There are always challenges in the sports collecting hobby and frankly, 2013 is not an exception. Baseball season is over and thus the effects of rookies such as Yasiel Puig have settled down, There is no dominant rookie in either football or basketball and let’s face it, hockey is a distant fourth in most parts of this country as it comes to collecting.
So, for dealers and collectors who understand this is not the year to be heavily invested in brand new products, what is the solution? Well, everyone has his or her way of doing business but I will throw out some suggestions
This past weekend, my good friend Roger Neufeldt had one of his “one-man” shows in Arlington, Texas. Since Roger is an all-around good guy and always has interesting material both low and high-end I went and visited with him this weekend. One of the reasons he does these type of events is he always generates a good amount of cash flow with limited expenses on his trips to the Dallas-Fort Worth area. To me, this is one way of adapting to the hobby changes. With fewer good shows around, Roger just creates his own and he has a nice list of vintage card collectors who he contacts via either email or with postcards.
When I was there, I traded some war stories with Roger, his associate and a few collectors around his table. We discussed old stories of Playboy Playmates at card shows selling raffle tickets for charity and how cards can now be considered “short-printed” either because they are short-printed (I relayed the 1961 5th series story and the 1966 Grant Jackson story) or because they are scarcer in high condition (1962 Topps George Witt is an example)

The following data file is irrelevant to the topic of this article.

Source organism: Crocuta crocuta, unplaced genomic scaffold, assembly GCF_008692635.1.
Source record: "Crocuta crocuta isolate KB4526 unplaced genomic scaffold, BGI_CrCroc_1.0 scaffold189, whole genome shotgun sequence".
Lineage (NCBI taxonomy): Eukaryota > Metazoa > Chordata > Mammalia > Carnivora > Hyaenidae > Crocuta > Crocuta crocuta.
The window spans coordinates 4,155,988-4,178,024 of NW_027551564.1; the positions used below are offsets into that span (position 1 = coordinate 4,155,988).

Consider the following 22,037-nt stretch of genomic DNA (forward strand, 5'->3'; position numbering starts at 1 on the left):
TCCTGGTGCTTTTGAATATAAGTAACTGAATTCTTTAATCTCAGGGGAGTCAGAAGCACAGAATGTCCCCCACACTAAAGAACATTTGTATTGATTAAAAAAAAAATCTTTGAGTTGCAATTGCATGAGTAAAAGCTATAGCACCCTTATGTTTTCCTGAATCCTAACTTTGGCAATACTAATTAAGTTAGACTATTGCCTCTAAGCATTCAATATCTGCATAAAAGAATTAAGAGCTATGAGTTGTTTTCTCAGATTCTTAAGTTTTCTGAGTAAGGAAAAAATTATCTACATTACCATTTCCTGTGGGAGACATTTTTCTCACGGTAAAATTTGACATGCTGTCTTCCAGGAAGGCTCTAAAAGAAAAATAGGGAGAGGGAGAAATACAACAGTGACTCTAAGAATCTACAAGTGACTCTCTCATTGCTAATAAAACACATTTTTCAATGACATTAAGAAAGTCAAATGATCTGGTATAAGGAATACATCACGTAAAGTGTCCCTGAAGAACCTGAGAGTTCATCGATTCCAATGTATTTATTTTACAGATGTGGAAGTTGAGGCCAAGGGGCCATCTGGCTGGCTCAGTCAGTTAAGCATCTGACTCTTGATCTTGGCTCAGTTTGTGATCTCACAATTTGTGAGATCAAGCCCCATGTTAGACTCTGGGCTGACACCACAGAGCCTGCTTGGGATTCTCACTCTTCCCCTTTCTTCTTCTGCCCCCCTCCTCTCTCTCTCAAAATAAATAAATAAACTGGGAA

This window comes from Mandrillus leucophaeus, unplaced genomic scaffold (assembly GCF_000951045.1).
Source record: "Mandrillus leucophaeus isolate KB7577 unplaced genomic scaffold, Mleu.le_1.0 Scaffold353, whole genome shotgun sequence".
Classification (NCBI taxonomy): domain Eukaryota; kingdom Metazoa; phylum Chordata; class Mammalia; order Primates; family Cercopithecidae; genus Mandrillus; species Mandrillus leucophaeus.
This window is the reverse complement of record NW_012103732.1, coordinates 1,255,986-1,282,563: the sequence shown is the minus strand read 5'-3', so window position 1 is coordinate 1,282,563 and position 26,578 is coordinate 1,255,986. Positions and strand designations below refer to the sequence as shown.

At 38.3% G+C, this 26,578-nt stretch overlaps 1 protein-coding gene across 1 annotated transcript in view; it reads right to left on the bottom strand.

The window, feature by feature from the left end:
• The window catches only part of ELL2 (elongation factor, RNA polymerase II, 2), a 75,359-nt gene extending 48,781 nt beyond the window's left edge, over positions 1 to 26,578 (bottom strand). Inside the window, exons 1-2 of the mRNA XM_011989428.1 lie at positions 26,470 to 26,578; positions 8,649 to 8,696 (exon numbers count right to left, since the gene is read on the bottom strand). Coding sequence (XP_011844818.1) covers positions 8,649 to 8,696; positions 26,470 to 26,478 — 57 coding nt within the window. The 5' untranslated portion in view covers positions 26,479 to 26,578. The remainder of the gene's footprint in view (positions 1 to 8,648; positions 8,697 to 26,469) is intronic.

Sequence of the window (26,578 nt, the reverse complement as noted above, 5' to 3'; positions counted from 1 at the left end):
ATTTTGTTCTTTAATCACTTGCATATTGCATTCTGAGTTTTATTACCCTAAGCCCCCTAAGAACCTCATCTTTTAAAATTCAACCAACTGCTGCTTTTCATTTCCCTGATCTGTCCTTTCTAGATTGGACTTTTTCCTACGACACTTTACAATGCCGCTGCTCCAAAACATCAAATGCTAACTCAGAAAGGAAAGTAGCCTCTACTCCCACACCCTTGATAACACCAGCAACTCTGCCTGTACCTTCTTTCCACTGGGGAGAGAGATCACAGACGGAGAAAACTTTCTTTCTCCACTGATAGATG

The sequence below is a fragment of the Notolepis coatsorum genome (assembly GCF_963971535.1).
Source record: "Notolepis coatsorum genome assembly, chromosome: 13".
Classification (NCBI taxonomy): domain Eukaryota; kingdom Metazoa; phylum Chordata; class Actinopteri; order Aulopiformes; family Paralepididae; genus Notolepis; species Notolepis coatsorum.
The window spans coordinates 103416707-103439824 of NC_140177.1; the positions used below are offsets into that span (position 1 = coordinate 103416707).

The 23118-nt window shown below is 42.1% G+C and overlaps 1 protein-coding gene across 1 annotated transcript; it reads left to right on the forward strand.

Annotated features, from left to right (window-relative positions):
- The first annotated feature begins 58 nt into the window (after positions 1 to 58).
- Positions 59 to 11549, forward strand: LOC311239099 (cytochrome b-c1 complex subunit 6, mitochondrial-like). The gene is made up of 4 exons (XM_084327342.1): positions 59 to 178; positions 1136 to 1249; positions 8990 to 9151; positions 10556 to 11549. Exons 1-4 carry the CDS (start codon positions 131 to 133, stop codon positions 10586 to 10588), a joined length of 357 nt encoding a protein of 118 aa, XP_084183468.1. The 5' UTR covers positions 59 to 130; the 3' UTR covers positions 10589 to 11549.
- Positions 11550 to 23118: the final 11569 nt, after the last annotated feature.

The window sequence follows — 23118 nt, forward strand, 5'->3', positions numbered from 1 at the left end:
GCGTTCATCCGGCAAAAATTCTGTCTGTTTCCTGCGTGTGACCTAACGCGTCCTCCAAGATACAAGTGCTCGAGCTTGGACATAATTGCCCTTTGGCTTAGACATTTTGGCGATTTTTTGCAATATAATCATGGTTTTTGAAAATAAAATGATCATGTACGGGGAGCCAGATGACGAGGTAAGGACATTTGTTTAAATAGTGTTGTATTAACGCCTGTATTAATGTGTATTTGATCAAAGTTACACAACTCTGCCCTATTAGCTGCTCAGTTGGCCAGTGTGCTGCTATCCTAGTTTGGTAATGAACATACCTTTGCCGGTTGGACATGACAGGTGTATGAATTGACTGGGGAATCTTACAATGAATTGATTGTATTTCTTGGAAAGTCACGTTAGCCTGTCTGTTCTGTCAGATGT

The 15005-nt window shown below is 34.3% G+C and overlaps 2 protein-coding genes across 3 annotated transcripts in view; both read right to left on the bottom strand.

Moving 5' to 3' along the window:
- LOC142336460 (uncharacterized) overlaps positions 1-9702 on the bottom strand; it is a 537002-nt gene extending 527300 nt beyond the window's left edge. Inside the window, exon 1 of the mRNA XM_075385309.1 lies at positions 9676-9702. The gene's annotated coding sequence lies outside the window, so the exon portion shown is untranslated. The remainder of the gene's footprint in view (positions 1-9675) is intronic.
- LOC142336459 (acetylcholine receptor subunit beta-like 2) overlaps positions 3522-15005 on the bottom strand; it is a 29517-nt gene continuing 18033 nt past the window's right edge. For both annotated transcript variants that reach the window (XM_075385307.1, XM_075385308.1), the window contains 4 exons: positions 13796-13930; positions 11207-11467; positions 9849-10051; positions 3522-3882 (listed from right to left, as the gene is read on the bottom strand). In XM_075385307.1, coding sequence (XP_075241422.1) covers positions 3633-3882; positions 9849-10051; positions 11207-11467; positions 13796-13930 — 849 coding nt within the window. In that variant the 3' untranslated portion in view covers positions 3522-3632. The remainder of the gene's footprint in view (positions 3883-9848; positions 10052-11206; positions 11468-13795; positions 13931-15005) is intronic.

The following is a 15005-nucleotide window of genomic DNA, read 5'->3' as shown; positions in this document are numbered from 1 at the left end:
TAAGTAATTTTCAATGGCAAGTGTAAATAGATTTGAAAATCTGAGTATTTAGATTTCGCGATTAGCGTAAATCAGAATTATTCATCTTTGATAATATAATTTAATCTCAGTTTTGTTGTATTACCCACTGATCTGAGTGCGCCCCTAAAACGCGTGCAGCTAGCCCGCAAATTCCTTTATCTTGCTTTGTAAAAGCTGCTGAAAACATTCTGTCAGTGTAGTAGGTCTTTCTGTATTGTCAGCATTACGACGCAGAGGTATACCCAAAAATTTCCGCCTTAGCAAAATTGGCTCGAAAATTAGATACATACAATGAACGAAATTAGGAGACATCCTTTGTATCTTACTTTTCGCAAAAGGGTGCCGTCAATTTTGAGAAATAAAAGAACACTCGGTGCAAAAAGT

Upon reflecting, what Roger is doing is actually what many real old school dealers did back in the day except Roger is selling cards rather than buying cards. In the 1970’s, many dealers went on “buying trips”, setting up shop in a local hotel room and running ads in area papers offering to buy cards. There were a lot of cards purchased back then that turned out to be worth a lot of money in future years.
The purpose is the same with what Roger is doing…just the end result is now flipped. I wonder if what he does could be expanded into a slightly bigger room with a few more tables and each dealer (with some overlapping) could have their own expertise.
For example. Roger could have vintage baseball, another dealer could have all local teams, another could have football cards and someone else could have unopened boxes and packs. And if anything walked into the room, one dealer with expertise in a specific area could be the point person to buy the lot and then disperse it all to his or her team. This does require some cooperation and agreements but is something which can be accomplished with a modicum of effort. Sounds amazing, but nearly four decades ago, what I’m suggesting used to be almost standard hobby policy.
With the reduction of shows and stores and the growth in Internet venues, there are even other ways of moving cards. Case breaks, where a dealer will purchase a case of cards and then sell spots by team is a good situation for all involved as card companies sell their product, dealers have another outlet to sell them and collectors do not have to lay out as much money as they would for a full box.